State Representative Andy Schor’s (D-Lansing) House Resolution 298 passed the House today to declare May 22-28, 2016, as Invisible Illness Awareness Week. These illnesses can include Crohn’s disease, lupus and fibromyalgia, among others, and often don’t show signs of suffering or pain to the casual observer. These impairments can include exhaustion, constant pain and cognitive difficulties. Nearly half of all Americans suffer from a chronic medical condition, and 96 percent of them live with an ailment that is invisible.

“It’s unfortunate that so many Americans live with a debilitating disease, but even more unfortunate is that those without signs of a medical condition feel judged because they don’t show the physical signs associated with their conditions. Pain is still there, and we should understand that pain and the treatment needed should not stigmatize them,” Schor said. “My hope is to bring awareness to these illnesses and remove the limitations associated with them.”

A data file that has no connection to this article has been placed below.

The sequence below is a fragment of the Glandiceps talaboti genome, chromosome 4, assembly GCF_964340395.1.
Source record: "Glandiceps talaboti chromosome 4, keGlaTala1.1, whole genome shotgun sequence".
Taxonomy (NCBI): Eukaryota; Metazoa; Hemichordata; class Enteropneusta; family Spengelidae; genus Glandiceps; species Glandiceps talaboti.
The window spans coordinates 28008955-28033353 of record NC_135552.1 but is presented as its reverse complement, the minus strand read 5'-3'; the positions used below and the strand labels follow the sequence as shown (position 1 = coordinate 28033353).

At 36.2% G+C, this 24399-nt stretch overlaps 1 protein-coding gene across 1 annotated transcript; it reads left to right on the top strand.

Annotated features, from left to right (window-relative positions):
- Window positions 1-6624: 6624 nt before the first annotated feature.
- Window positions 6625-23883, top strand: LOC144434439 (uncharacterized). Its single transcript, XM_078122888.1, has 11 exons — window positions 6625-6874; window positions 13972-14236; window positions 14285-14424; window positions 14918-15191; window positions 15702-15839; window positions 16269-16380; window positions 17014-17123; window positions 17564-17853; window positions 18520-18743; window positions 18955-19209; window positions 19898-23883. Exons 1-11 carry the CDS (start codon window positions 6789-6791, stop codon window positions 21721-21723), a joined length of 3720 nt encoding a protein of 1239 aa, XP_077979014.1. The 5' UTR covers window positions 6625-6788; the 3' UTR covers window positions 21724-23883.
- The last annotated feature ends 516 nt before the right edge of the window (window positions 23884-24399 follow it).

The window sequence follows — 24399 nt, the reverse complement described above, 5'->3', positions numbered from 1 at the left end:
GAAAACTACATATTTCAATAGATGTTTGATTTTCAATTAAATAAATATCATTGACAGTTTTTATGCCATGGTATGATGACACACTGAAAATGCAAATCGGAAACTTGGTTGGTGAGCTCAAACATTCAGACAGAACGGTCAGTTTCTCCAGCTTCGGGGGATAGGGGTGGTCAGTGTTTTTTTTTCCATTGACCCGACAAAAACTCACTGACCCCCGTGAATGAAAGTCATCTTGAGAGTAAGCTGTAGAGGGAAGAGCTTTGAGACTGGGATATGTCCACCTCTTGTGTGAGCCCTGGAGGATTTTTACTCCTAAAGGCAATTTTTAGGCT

“With invisible illnesses often being hard to diagnose, we as legislatures need to do our part in raising awareness so every individual can receive the most effective health care as possible,” said state Senator Curtis Hertel Jr. (D-Meridian Township).

Katie Dama Jaskolski is the president and co-founder of Life as a Zebra Foundation, a Lansing-based nonprofit that works to raise awareness of invisible illnesses such as dysautonomia, Ehlers-Danlos syndrome and vasculitis.

“We have shined the light on invisible illnesses throughout the years, but it’s still not enough to erase the stigma many people feel, and to bring more early diagnosis to these conditions,” Dama Jaskolski said. “It’s great to have an advocate like Rep. Schor in the Michigan Legislature to bring this issue to the forefront. The person right beside you could be suffering inside with an unseen illness, but compassion, care and understanding must be available.”